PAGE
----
Draft 9 was a tightening up of the Draft 8. In it, I got my protagonist more quickly to her hotel. However, I also included another big change—a short, two paragraph opening in italics just above chapter one that let the reader know in what year the story takes place (1981) and where she will end up (a whore in Tokyo). Draft 8, without the love hotel scene, lacked some punch. Now, my hope was that the reader would wonder how a young Catholic-educated young woman from the Midwest makes such an unconventional choice. A couple of readers thought I was giving too much away, but most liked this addition,
Draft 11: In 1981, the same year Dolly Parton’s feminist hit “9 to 5” reached number one on the charts and Sandra Day O’Connor became the first woman justice on the Supreme Court, I chose to be a whore in Tokyo. At the time it seemed like the natural thing to do.
“Ah, Miss Falwell, I’m sorry if you were given the misinformation that we were going to pay you.” Mr. Yamaguchi focused on a pile of manila folders on the corner of his sleek, plexiglass desk. He turned the top folder ninety degrees and patted it. “But how could we justify that? You are in training.”
Draft 11 was another radical shift. After being a participant in Grub Street’s intense, year-long Novel Incubator program in which I had revised a different novel, I returned to Gina with a fresh eye. In this revision, I deleted a lot of pages, killing my darlings—scenes and characters that I had loved—and tightening up the story. This new beginning takes us to the event that sets the story in motion—when my protagonist finds out that her internship doesn’t pay and she will need to find another source of income. I cut out one of the opening italicized paragraphs and condensed the first to just two sentences.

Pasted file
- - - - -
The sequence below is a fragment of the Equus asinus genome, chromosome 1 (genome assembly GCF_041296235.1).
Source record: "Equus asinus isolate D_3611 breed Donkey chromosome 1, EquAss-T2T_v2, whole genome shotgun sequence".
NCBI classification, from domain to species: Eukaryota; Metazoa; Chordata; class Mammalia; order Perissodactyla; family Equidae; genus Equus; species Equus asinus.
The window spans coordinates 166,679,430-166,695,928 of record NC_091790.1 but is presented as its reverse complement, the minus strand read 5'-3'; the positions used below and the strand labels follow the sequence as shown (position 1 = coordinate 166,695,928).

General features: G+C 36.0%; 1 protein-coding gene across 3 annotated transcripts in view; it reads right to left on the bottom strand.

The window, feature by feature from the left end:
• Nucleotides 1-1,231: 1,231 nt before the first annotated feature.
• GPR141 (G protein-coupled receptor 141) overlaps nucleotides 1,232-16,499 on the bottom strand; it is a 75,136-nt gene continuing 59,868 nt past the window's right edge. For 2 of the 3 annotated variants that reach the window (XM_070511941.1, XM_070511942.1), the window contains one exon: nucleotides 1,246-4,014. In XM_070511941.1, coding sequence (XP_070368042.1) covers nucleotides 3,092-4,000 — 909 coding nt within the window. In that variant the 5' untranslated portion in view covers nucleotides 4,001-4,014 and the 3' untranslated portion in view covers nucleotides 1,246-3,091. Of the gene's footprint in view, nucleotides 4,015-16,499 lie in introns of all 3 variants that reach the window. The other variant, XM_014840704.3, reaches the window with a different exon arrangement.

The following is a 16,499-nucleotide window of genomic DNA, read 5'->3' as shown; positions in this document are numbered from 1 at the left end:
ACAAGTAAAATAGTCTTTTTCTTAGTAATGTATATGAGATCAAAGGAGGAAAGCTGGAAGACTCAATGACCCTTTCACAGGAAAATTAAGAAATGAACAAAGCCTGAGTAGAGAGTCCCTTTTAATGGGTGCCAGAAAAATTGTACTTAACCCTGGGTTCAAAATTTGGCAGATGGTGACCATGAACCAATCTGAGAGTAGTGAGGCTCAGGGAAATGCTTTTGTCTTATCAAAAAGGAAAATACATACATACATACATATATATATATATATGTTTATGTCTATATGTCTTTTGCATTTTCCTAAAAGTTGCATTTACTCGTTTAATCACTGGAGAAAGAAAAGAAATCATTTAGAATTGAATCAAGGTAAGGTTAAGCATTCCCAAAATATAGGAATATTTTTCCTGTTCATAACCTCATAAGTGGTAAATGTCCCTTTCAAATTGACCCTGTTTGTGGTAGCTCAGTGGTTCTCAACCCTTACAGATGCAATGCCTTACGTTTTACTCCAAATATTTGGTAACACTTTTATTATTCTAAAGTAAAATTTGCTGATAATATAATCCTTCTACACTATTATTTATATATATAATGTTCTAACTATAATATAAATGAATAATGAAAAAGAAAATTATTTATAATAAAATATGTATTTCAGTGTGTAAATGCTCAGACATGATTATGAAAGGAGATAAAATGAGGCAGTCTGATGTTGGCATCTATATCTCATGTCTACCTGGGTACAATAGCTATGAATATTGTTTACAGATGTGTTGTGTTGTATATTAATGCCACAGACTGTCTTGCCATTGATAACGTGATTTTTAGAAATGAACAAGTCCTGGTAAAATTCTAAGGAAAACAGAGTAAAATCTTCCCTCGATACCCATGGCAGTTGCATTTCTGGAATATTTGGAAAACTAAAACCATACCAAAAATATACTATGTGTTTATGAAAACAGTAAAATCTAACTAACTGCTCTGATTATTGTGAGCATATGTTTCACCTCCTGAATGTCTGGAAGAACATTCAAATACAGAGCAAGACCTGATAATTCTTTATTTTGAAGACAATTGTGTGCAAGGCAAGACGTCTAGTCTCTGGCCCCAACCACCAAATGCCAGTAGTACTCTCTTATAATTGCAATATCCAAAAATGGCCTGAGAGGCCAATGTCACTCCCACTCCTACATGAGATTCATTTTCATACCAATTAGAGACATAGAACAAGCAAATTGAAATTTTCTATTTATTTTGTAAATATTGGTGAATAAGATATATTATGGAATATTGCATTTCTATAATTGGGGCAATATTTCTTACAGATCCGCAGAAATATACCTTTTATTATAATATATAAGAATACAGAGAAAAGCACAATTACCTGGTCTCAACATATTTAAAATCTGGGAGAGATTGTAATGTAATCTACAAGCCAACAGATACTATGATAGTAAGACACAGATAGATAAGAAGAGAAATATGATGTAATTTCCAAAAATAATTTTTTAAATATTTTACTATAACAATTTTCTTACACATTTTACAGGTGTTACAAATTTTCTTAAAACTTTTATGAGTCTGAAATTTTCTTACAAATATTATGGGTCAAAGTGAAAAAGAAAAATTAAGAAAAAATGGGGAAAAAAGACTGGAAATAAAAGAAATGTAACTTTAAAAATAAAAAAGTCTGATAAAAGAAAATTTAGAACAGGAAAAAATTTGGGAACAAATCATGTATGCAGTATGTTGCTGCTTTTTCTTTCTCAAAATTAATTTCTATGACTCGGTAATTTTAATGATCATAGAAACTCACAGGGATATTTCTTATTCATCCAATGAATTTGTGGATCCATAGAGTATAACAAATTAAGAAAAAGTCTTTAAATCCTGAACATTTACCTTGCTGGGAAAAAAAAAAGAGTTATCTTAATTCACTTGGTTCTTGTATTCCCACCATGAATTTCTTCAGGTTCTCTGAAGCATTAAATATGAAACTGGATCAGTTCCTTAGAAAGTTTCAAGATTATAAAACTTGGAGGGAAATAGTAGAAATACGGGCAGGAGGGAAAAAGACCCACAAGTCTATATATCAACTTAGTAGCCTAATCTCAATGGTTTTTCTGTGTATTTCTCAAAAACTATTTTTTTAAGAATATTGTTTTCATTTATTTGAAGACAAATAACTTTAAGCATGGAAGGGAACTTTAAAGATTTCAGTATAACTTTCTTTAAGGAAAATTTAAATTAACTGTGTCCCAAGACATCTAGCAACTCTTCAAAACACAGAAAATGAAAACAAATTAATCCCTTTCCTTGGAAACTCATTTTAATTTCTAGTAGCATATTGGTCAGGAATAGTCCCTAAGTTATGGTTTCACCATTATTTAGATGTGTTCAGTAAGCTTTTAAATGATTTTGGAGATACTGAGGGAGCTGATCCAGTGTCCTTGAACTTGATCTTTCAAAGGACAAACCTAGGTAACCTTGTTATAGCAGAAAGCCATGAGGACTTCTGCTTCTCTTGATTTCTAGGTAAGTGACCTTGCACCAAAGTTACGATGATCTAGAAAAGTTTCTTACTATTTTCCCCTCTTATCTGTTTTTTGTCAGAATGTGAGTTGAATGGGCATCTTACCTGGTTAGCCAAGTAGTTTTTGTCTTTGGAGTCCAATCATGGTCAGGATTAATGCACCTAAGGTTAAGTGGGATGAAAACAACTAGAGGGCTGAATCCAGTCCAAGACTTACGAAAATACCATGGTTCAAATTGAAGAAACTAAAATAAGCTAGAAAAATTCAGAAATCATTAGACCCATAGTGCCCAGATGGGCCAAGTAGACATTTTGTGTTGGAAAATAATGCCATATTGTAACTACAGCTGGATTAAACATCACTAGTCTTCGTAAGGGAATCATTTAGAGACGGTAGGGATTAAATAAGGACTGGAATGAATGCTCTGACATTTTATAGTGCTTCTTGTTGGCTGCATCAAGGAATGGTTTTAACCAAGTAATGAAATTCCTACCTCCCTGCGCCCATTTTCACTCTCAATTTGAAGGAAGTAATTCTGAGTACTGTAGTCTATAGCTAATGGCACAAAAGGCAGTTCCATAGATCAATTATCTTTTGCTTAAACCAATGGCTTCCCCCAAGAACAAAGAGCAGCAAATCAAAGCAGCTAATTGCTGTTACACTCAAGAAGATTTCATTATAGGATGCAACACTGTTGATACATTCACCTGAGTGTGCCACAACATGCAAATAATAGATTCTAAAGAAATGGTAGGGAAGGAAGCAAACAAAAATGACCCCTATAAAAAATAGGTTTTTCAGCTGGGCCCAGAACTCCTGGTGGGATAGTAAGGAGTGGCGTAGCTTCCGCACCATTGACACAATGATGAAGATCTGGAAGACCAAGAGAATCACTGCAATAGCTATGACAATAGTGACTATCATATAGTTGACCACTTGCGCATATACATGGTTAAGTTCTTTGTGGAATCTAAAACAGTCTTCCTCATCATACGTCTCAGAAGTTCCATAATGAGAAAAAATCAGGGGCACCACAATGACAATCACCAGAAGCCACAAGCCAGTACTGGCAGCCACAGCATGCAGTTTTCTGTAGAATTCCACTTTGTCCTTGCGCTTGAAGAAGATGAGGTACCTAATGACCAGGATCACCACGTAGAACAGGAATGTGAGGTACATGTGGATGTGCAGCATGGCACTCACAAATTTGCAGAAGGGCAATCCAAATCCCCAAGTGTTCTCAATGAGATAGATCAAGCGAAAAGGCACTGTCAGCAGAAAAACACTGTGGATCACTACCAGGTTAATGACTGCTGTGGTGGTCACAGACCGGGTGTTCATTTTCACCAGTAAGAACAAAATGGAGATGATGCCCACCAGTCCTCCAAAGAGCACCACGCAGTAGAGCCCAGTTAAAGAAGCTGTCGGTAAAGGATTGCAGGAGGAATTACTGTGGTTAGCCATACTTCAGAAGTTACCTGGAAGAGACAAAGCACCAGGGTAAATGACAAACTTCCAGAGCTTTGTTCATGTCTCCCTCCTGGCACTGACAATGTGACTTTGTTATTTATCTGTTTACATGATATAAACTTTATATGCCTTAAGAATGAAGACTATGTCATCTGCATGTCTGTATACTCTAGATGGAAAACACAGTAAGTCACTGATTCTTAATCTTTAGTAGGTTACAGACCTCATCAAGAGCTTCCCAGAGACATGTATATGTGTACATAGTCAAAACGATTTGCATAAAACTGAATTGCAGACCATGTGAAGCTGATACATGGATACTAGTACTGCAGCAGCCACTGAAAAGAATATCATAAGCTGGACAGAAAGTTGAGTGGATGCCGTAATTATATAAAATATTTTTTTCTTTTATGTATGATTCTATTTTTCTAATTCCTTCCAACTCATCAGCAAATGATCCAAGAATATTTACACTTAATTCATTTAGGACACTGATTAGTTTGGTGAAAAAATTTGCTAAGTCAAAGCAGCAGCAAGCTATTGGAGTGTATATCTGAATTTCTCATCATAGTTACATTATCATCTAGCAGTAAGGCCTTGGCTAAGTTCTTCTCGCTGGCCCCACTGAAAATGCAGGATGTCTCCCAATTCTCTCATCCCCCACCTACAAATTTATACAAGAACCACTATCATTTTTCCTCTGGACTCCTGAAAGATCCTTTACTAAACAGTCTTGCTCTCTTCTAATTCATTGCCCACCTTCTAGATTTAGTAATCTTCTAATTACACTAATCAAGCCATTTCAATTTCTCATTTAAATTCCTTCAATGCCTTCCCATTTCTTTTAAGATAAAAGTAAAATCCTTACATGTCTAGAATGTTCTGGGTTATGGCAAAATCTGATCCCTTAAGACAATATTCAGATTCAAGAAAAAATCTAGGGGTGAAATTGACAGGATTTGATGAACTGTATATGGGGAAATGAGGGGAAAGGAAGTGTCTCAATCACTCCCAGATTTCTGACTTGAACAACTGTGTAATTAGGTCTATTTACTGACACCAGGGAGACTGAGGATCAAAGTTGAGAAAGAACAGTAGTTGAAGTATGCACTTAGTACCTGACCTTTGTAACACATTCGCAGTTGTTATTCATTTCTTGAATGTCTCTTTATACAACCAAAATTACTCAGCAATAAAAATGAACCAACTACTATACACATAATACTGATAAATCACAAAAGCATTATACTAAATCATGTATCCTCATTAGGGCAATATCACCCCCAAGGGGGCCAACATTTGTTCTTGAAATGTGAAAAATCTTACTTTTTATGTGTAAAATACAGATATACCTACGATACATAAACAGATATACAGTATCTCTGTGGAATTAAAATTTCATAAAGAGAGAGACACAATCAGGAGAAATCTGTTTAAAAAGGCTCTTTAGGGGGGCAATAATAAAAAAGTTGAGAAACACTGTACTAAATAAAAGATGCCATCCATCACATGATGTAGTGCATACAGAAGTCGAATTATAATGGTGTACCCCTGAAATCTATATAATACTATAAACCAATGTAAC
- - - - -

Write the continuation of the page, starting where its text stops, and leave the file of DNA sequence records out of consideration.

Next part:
Draft 13: In 1981, the same year Dolly Parton's feminist hit "9 to 5" reached number one on the charts and Sandra Day O'Connor became the first woman justice on the Supreme Court, I chose to be a whore in Tokyo. At the time it seemed like the natural thing to do.
“Ah, Miss Falwell, how could we at the American Bank of Tokyo justify paying you?” Mr. Yamaguchi focused on a pile of clean manila folders on his sleek, Plexiglas desk. He swiveled the top folder ninety degrees and patted it. “You are here to be trained, yes?”
In this final draft, I focused on the sentence level, both placing the protagonist in a specific setting and removing extraneous words. I kept the newly condensed opening sentences from Draft 11. I also proofread carefully!
It’s always difficult to know exactly when to stop revising. As I've neared publication,I continued to make more edits. But now, it's out of my hands. That is both scary and a relief.
Image: Neon Heaven (watercolor painting) by Belle Brett